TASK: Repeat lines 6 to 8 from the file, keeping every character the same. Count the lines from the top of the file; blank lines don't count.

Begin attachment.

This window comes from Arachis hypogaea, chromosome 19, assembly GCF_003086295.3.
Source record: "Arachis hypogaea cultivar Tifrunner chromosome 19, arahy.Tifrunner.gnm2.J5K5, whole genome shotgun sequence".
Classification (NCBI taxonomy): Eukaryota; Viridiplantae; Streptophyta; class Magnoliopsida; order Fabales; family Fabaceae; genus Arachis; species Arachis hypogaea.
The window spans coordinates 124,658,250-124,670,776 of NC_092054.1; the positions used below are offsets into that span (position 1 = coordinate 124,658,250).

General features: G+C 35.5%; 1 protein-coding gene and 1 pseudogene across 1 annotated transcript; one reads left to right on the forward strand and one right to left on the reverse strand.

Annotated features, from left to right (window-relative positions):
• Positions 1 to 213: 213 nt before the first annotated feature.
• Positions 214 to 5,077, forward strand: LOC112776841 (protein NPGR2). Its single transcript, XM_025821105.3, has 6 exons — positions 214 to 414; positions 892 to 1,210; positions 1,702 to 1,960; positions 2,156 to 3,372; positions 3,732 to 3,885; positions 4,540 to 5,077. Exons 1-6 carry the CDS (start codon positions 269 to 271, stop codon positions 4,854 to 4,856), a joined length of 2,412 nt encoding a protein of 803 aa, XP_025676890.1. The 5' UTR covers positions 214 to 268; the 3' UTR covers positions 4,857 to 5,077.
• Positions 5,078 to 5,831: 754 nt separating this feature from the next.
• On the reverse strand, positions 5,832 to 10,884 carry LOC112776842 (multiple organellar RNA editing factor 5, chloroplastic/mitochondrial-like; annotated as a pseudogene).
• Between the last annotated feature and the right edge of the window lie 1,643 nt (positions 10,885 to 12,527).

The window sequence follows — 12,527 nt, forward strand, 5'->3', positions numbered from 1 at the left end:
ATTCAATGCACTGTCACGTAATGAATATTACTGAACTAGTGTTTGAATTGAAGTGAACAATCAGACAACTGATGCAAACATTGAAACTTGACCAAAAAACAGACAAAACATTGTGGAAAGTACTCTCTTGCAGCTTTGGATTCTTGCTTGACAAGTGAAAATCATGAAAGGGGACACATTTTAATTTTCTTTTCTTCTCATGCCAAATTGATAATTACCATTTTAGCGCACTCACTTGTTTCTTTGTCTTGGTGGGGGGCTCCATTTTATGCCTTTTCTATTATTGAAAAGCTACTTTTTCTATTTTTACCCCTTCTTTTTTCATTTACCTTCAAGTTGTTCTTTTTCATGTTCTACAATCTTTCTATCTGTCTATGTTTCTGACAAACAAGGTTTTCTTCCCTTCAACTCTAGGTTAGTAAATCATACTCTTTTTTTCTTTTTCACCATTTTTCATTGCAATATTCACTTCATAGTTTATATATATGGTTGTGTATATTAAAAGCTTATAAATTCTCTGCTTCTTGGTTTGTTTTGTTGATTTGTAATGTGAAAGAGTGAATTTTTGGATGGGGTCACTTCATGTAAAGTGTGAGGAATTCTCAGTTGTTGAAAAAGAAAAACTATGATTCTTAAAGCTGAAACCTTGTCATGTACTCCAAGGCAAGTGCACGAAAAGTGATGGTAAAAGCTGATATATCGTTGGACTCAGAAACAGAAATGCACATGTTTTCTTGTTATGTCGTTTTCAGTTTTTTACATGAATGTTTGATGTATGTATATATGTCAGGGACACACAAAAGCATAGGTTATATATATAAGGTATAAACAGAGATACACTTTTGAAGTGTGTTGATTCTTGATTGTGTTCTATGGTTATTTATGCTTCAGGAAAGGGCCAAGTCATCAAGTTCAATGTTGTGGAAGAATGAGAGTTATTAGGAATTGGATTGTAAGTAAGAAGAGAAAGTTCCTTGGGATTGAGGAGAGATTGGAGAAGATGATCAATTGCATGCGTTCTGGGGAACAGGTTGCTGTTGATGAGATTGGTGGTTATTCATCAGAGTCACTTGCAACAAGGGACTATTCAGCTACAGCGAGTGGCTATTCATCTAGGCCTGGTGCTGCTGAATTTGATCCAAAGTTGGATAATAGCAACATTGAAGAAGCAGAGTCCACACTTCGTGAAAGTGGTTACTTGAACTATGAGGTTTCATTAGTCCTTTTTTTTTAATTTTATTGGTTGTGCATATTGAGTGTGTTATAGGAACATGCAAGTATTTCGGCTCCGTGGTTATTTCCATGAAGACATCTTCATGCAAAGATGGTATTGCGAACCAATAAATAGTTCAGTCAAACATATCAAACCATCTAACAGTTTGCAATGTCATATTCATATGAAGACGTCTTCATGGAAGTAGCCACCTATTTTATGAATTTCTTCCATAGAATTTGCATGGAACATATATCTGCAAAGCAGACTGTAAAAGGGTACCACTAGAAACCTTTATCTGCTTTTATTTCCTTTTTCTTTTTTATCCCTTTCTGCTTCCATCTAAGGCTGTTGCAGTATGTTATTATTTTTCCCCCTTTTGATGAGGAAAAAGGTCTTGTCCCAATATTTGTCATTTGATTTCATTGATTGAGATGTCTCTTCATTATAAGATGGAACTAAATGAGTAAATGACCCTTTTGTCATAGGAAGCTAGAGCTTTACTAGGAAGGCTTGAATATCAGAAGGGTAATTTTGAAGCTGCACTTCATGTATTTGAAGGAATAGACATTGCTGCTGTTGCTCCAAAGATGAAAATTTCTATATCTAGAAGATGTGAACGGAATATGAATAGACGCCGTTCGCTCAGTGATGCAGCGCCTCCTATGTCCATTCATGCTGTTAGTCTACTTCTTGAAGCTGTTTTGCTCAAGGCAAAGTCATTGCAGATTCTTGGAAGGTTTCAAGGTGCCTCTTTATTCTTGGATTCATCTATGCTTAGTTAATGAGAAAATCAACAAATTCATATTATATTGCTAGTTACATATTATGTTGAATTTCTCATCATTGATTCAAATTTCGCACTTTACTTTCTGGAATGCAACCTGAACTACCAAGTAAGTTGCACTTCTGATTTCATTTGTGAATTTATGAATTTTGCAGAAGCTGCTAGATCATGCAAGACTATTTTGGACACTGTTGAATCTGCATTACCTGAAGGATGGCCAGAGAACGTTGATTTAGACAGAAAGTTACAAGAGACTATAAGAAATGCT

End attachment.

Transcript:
Annotated features, from left to right (window-relative positions):
• Positions 1 to 213: 213 nt before the first annotated feature.
• Positions 214 to 5,077, forward strand: LOC112776841 (protein NPGR2). Its single transcript, XM_025821105.3, has 6 exons — positions 214 to 414; positions 892 to 1,210; positions 1,702 to 1,960; positions 2,156 to 3,372; positions 3,732 to 3,885; positions 4,540 to 5,077. Exons 1-6 carry the CDS (start codon positions 269 to 271, stop codon positions 4,854 to 4,856), a joined length of 2,412 nt encoding a protein of 803 aa, XP_025676890.1. The 5' UTR covers positions 214 to 268; the 3' UTR covers positions 4,857 to 5,077.